The nature of light. What an absolute killer.#
You either love it or hate it. Newton vs. Huygens, Malus’ Law, contemporary methods used to measure the speed of light, the UV catastrophe, the photoelectric effect, SPECIAL RELATIVITY – there’s so much! Coverage of Mod 7 is insanely difficult, and the concepts introduced in this module are of such a high order.
Luckily, there are strategies we can use to break it down.
At this stage, you’re still doing past papers and are probably (hopefully?) preparing for other exams. Keep working at those! Here’s some additional tips and ideas which can hopefully aid your studies.
I know, I briefly mentioned it last week – but do not underestimate the power of a well-drawn sketch! The marker would love to see something like this for describing how Fizeau measured the speed of light:
But notice how it’s quite clear how the apparatus works just from the diagram, and I haven’t even included the response! Mod 7 is full of opportunities for diagrams, including:
- Maxwell’s alternating electric and magnetic fields (perpendicular to each other)
- Malus’ Law and the polarisation of light
- Young’s double slit experiment
- Historical and contemporary methods used to measure the speed of light
- Set-up of the photoelectric effect
- Einstein’s thought experiments (time dilation, length contraction)
- Evidence to support special relativity
As you continue to tackle practice and past papers, try your hand at some diagrams. It’s a wonderful habit to adopt, and it makes you a much better Physicist.
At this stage, start shifting from doing past papers open book with unlimited time, to doing them under exam conditions. We want to simulate the HSC environment as best we can, and this is done by not looking at your notes, however tempting it might be! At this stage of the HSC process, I would set a timer on every practice paper I did. Feel pressured? That’s the idea. Imagine the stress that could creep up on you during the exam itself (but don’t worry about that now; we’ll deal with it next week).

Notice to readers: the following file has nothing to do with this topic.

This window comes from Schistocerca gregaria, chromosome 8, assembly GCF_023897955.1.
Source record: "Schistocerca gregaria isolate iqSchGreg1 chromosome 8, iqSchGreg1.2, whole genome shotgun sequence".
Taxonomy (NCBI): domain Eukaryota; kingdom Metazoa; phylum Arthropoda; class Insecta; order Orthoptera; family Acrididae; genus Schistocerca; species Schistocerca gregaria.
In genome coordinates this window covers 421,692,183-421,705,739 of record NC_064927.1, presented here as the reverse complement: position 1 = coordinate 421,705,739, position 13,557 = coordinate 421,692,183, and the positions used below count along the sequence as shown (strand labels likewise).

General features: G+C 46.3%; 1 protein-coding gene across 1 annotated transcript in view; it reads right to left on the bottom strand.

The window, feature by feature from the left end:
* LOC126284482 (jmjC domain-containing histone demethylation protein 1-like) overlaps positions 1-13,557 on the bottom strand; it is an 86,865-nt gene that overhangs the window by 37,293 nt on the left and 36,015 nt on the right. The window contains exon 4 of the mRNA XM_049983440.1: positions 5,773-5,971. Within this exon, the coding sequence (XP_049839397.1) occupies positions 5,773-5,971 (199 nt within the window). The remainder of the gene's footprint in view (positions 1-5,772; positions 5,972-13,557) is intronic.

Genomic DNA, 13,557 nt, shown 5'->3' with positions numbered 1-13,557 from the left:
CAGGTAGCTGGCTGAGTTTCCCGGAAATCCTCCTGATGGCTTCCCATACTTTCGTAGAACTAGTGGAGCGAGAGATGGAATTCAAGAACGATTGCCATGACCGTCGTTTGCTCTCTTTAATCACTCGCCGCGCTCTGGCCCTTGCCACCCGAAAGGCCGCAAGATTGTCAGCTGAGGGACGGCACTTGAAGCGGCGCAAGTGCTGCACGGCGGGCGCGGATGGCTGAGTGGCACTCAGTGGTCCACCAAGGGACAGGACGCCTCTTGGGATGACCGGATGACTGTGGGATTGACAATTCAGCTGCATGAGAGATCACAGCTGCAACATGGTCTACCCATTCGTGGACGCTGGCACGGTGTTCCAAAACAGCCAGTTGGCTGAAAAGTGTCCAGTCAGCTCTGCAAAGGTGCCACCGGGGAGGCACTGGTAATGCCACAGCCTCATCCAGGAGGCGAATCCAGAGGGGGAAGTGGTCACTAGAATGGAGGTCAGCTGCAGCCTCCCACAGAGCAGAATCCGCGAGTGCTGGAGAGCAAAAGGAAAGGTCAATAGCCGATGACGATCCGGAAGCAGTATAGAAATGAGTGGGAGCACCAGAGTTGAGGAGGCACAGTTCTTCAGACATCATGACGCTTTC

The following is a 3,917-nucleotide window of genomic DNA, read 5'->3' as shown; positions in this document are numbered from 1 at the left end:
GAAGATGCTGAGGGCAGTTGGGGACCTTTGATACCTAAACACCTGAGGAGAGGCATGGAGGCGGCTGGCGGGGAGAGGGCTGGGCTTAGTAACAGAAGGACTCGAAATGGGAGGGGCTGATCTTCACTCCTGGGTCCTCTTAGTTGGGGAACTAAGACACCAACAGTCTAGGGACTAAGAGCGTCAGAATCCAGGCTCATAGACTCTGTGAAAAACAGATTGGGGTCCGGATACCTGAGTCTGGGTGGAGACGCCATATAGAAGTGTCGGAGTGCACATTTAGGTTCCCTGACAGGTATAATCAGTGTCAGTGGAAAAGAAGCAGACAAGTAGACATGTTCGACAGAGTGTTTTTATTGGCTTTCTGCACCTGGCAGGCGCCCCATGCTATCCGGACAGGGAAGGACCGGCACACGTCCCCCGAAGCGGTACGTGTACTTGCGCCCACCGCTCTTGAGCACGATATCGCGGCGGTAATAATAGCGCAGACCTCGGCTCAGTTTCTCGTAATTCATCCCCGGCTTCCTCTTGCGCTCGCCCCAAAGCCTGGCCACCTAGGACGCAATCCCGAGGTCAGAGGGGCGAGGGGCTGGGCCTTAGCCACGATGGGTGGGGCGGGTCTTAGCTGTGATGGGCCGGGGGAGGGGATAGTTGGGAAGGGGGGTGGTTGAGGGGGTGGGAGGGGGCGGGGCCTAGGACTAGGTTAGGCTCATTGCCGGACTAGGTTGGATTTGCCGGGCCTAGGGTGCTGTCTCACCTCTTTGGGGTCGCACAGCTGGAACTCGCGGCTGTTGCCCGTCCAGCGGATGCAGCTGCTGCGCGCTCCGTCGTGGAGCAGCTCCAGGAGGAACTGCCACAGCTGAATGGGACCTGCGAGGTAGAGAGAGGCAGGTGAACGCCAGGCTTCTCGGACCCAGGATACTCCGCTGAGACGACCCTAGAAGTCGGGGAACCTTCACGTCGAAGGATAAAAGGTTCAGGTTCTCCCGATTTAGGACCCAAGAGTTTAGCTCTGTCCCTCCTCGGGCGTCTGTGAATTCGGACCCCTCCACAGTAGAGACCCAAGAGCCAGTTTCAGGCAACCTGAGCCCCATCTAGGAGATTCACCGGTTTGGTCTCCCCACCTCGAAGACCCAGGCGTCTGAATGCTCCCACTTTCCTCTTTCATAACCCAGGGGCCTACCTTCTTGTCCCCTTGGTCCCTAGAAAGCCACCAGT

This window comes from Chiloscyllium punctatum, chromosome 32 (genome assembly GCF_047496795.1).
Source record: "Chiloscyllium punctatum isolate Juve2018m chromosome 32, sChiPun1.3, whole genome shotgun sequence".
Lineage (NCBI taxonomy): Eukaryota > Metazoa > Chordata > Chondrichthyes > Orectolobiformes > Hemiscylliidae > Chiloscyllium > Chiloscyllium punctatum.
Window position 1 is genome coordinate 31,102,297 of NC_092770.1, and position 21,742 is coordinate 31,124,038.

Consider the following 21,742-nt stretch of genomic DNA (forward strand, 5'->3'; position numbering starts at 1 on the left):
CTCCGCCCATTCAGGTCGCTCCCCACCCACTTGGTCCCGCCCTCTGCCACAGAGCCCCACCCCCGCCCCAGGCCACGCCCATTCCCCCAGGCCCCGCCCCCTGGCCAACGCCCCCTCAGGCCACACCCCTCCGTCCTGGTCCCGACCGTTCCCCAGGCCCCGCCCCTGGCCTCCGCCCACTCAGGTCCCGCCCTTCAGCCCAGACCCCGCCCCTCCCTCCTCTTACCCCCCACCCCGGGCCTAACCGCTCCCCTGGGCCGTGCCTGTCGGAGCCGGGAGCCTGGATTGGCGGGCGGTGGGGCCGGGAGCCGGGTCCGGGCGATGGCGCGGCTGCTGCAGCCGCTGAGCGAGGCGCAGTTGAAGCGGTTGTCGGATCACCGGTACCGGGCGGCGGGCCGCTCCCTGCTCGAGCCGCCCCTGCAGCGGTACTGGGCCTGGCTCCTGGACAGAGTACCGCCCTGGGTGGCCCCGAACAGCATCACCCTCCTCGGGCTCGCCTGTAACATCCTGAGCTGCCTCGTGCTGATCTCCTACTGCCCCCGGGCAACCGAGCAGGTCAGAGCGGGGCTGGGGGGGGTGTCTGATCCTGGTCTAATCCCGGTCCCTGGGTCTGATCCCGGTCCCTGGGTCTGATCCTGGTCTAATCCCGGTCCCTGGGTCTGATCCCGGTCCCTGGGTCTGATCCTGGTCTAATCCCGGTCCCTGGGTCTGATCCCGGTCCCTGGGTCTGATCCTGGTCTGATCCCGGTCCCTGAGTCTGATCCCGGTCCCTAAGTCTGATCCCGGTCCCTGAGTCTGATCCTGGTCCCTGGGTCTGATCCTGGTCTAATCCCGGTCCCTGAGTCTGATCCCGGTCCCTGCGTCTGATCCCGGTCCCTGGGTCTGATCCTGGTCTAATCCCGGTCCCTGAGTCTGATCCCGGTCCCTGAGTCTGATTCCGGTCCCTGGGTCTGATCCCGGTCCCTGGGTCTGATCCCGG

The principle idea is this:
The more time you spend thinking before the HSC exam, the less time you’ll need to think during the HSC exam.
This is such a fundamental concept, and it grounded my motivation for studying for the HSC (not just for Physics too!). If you think about it, it’s fairly straightforward: a lot of the time in an HSC exam is spent reading the question, thinking about the theory, trying desperately to recall something in your notes, and planning. A surprisingly small fraction of the time is spent writing.
Reducing the thinking time in an exam means you increase the time you get to write. So, do the thinking before the exam (which is now!). Consider all possible questions they could ask, write as many practice paper responses as you can. Tackle as many multis as you can get a hold of, and watch as many videos as you need to truly understand the concepts.
Put in the hard yards now, so that future you can be grateful for it.
Hence, start to do practice papers under exam conditions. You can ease into it if you wish, and gradually get there over a few days. However, start to lose the dependence on notes, and begin to adapt to the conditions of the HSC.
Work Hard, Play Hard
Amongst all this study, it’s easy to feel demotivated. This happened to me. Please do not overlook the importance of resting! You can study all you want, but if you don’t allow yourself some relaxation or leisure every now and again, your body will break down.
With each past paper completed, treat yourself to an episode of TV. With every hour of study achieved, allow yourself to take a fifteen-minute break. Rest your mind – it’s putting in some really hard work!
Spend time with friends and family. Social interaction releases endorphins and dopamine, which have such positive effects for your brain and body. Try to be in high spirits, despite everything that is going on around you. It might sound existential, but these months can sometimes feel that way.
On that note, have a wonderful week. Study hard, but not too hard. Enjoy these last few weeks – you’ll be celebrating before you even know it.